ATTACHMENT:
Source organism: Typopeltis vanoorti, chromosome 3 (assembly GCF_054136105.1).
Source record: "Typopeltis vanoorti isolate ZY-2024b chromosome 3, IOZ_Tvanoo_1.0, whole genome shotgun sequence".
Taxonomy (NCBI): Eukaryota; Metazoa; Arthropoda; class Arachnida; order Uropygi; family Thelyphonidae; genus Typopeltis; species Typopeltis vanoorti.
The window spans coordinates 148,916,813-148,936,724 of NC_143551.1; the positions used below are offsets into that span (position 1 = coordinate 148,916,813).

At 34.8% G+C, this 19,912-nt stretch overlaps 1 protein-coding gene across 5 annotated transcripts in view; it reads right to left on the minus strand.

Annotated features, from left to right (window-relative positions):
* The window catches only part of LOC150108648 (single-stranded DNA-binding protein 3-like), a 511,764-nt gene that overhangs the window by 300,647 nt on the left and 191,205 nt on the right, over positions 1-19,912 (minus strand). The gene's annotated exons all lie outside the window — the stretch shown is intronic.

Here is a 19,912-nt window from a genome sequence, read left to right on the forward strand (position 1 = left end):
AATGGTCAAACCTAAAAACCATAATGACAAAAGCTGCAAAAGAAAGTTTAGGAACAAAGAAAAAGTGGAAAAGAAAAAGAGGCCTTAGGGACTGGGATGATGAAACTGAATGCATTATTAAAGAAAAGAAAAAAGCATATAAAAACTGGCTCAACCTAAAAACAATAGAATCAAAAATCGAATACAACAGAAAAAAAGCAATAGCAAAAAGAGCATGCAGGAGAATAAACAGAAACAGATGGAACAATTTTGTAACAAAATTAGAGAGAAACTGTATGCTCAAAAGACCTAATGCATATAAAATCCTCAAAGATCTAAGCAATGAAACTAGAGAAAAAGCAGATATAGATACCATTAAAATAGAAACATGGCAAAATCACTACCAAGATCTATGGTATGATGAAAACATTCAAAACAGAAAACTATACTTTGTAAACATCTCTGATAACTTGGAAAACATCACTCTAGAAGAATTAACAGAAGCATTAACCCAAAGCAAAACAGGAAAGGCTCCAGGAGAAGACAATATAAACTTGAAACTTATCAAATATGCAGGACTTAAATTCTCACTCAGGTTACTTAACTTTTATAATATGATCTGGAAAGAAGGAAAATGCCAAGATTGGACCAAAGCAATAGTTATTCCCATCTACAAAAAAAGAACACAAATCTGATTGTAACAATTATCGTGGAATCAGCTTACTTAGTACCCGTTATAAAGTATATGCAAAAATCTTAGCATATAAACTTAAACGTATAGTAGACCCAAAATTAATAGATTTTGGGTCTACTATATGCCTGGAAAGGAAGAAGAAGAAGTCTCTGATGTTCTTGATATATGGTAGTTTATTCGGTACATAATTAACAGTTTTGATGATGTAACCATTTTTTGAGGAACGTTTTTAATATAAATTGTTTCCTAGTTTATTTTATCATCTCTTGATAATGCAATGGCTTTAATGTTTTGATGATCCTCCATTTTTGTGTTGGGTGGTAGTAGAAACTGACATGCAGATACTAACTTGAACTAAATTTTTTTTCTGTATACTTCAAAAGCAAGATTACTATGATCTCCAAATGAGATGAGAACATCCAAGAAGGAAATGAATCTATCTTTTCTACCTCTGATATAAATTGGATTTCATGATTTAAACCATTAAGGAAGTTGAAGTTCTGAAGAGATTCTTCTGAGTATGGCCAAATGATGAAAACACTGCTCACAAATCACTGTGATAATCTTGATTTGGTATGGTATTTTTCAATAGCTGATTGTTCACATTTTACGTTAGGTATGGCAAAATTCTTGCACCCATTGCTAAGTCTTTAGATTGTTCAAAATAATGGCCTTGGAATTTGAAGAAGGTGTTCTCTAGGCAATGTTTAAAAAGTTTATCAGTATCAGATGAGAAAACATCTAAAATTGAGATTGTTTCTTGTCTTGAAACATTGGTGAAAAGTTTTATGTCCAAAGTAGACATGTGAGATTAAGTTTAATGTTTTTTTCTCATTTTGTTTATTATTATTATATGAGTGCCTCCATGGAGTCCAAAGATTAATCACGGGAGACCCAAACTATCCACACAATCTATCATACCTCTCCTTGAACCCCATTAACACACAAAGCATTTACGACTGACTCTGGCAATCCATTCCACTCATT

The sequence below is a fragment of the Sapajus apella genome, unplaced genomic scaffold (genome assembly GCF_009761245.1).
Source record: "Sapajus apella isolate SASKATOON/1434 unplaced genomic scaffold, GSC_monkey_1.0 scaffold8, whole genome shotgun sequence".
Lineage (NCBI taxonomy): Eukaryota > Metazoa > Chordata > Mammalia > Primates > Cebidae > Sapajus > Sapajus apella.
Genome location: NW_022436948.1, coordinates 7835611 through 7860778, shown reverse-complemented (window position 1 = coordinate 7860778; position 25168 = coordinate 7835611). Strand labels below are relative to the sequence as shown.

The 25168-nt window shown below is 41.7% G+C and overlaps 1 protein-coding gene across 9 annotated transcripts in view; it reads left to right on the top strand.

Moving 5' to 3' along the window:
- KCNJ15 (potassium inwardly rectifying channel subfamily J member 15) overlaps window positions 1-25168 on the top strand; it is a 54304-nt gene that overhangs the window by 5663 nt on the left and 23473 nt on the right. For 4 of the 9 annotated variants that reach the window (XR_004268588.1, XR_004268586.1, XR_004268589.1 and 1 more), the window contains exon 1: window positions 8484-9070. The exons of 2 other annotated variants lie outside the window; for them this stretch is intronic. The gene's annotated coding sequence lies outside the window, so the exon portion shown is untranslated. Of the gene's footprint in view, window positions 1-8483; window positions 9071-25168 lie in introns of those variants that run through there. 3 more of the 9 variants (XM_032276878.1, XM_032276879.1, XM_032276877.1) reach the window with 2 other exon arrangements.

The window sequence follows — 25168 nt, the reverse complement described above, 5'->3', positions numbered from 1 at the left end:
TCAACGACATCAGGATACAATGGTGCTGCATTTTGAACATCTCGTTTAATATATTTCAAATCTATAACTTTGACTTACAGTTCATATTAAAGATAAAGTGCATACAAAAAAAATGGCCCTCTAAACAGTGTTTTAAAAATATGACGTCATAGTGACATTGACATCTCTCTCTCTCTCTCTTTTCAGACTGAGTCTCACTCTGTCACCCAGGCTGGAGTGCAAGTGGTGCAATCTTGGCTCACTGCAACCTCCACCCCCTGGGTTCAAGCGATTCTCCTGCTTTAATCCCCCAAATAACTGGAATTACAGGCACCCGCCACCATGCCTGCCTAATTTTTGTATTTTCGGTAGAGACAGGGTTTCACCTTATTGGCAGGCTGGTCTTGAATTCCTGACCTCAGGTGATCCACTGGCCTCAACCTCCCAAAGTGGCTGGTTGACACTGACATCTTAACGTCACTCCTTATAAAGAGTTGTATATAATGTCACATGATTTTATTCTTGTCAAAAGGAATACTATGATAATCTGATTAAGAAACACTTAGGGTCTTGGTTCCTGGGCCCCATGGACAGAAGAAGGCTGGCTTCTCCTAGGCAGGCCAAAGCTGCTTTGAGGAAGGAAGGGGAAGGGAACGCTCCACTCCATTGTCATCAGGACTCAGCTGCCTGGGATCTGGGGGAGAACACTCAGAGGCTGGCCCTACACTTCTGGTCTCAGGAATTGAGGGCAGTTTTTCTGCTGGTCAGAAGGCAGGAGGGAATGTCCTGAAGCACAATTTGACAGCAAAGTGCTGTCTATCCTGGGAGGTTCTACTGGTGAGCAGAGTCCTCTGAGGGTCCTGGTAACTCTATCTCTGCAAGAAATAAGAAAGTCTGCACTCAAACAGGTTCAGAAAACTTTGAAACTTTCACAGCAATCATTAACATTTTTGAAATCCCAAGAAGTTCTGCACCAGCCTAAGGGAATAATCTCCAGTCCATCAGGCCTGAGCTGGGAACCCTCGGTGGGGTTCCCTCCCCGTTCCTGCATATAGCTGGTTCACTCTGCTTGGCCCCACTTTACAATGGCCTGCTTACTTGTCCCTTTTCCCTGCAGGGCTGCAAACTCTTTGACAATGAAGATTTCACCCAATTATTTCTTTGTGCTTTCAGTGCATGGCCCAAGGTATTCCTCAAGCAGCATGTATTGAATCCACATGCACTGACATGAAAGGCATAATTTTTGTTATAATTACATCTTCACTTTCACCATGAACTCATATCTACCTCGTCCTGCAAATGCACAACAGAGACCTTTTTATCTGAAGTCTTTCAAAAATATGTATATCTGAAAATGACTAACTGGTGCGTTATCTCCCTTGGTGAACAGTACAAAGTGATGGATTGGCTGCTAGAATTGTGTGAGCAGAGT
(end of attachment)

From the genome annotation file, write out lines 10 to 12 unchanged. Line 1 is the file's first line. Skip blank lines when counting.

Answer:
The sequence below is a fragment of the Sapajus apella genome, unplaced genomic scaffold (genome assembly GCF_009761245.1).
Source record: "Sapajus apella isolate SASKATOON/1434 unplaced genomic scaffold, GSC_monkey_1.0 scaffold8, whole genome shotgun sequence".
Lineage (NCBI taxonomy): Eukaryota > Metazoa > Chordata > Mammalia > Primates > Cebidae > Sapajus > Sapajus apella.